A few weeks ago, I agreed to be a media ambassador for Diabetes WA’s National Diabetes Week campaign. If you’ve been living under a rock this week, the campaign is calling on earlier detection of the signs and symptoms of diabetes.
Obviously the urgent and life threatening nature of type 1 diabetes is what picked the Editor’s interest the most, and I was told that The West Australian newspaper was interested in running a story. This is despite Diabetes WA’s media release providing equal attention to type 2 diabetes. (However, I do not know if the person with type 2 diabetes profiled in the release was prepared to do media).
The West Australian, in my opinion, are notoriously bad. The quality of journalism, in my opinion, is absolutely terrible. Unless you regard AFL footballers, Channel Seven personalities and Channel Seven television programs as news. The last diabetes article I read had the headline ‘cash strapped diabetic sufferers.’
So, it’s safe to say that I was feeling my fair share of nerves as I opened that newspaper to read how the story was covered yesterday morning.
I found out that The West were planning on running this story last Tuesday. The Editor left me a voice message late on Friday, which I promptly responded to with another voice message outlining my availability and willingness to chat. After a few SMS exchanges a day later, a photograph was arranged for Wednesday morning during Diabetes Research WA’s event for National Diabetes Week.
I was so looking forward to getting a professional photograph done, and jokingly told the photographer to make sure that I was smiling. I like to call myself Chandler Bing, because I always think that I am smiling during a photograph, only to see a very serious looking end result. I was also looking forward to getting a cheeky Instagram of me being photographed, and was bitterly disappointed to be told that I wasn’t allowed to.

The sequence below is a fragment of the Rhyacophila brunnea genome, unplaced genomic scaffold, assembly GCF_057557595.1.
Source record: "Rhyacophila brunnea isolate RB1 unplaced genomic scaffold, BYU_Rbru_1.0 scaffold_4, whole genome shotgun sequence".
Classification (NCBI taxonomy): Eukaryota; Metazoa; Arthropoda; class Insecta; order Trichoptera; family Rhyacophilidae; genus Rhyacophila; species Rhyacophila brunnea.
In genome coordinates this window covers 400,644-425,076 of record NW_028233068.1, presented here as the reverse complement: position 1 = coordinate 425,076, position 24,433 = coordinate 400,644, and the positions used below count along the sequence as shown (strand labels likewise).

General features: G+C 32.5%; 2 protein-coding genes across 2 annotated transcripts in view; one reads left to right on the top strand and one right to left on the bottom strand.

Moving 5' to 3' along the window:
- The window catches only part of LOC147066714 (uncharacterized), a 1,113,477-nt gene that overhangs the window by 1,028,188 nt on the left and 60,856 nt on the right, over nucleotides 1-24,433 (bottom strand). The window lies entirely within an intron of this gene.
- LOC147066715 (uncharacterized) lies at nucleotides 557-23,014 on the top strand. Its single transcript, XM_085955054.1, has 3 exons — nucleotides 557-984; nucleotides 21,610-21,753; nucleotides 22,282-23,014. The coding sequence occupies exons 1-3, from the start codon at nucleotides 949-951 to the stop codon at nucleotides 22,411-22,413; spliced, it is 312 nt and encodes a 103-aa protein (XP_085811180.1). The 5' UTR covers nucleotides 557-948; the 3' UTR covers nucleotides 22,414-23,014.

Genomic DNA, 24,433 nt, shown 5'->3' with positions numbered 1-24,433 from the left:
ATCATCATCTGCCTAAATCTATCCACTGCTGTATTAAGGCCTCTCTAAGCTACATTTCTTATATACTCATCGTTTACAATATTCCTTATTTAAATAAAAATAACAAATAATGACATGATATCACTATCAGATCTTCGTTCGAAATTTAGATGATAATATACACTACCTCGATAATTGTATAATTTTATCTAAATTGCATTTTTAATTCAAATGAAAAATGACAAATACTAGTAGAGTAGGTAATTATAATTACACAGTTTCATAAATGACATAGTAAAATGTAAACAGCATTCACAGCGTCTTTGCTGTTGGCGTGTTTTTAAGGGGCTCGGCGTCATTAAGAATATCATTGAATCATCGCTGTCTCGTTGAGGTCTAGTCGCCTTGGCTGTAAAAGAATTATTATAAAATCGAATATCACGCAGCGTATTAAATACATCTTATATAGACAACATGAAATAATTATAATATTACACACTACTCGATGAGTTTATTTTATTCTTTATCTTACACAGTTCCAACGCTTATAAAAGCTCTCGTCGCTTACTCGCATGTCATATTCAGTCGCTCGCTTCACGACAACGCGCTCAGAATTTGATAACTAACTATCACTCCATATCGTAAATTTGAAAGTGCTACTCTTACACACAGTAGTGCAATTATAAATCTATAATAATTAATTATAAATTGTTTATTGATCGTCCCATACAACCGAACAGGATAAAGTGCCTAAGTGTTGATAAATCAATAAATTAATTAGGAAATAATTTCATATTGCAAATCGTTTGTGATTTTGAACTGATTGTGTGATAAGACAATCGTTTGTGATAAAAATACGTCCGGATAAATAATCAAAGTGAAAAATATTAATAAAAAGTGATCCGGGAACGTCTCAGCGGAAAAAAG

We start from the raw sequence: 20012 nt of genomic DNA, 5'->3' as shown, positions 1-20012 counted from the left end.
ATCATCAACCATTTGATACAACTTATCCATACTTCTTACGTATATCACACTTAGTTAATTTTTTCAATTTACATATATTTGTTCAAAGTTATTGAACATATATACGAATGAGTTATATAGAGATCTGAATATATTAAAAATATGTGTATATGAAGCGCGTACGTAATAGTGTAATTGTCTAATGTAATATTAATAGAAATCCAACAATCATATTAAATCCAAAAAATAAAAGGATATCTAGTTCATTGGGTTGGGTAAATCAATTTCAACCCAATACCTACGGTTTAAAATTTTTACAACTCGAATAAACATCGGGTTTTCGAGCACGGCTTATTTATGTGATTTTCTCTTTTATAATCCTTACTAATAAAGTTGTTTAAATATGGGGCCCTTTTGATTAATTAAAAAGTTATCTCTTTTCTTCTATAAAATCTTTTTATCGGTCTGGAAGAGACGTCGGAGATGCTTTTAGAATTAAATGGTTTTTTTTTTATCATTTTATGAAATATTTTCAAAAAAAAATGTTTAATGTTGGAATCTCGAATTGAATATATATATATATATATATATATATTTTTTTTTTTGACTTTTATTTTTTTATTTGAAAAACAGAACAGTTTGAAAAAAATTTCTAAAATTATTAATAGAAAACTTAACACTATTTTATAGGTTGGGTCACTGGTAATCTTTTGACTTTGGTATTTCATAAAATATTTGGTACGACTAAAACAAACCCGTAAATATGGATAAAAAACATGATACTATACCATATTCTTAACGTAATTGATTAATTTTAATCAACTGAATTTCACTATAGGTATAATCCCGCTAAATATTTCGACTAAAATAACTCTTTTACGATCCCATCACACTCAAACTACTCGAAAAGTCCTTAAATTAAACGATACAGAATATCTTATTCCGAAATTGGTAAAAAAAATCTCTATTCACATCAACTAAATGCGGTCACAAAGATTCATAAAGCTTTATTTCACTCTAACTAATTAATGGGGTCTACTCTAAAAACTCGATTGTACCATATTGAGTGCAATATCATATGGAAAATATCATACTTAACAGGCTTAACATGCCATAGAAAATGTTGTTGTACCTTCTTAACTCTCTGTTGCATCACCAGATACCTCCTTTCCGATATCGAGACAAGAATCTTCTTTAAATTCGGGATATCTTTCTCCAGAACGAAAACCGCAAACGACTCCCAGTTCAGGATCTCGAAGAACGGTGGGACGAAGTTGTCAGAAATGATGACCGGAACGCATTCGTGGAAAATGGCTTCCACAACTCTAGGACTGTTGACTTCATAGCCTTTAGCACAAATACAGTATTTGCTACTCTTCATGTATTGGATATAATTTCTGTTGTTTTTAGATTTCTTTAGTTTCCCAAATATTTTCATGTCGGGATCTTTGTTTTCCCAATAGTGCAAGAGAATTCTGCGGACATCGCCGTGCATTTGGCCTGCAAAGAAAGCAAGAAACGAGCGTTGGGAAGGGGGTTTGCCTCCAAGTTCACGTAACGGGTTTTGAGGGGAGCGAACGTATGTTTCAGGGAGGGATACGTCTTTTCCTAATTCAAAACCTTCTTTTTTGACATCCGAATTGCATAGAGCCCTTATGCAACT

We made our way across the road to the beautiful Lake Monger reserve, overlooking the city skyline and glorious Perth sunshine. Instead, the photographer placed me into the bushes, stuck a camera onto one of the trees and told me to walk toward him while looking sideways at this camera. I was then asked to go back and repeat the exercise, this time looking forward at him.
“Shouldn’t I be smiling?” I asked after realising that this was not a warm up exercise but the real thing.
“Isn’t this supposed to be a really serious story?” He replied.
After taking a few photos of me smiling, purely to humour me, our exercise was over.
As I made my way back toward the event I was attending, I expected that the Editor did not plan to ring me as she had said and that I would not have a chance to deliver some key messages on language.
I knew that I would have to get in touch with her and politely deliver the two key messages I had developed from some crowdsourcing during Tuesday night’s OzDOC chat, along with a copy of Diabetes Australia’s Position Statement on Language and Diabetes. I didn’t even care if my message didn’t get through, I only knew that I wouldn’t be able to live with myself if I hadn’t seized this chance to put my case forward.
As expected, I received a pointy email response back highlighting this Editor’s 25 years of medical writing experience. After somewhat defensively being told that terms such as ‘diabetic sufferers’ aren’t used, I had a suspicion that my message had gotten through.
Back to that moment where I was a bundle of nerves, flicking through the pages of that newspaper yesterday morning. Despite the serious photo, I couldn’t be prouder of the outcome.
‘Diabetic sufferer’ is nowhere to be found!
Frank, I try hard to stay out of the newspaper. You are brave. When the reporters show up I head off to the next town.
Great newspaper article, Frank!!! I shared it on my Facebook page and many folks enjoyed the educational insight into a chronic disease that doctors are still not diagnosing soon enough. Since it’s an autoimmune disease, it can affect anyone no matter what age. I once met a lady who wasn’t diagnosed with T1D until her mid-70s. It took her doctor more than a year to conclude that she had T1 D. So, thanks again for getting the word out about the 4 Ts of T1D.
Never Underestimate Your Impact - Type 1 Writes - Diabetes Blog
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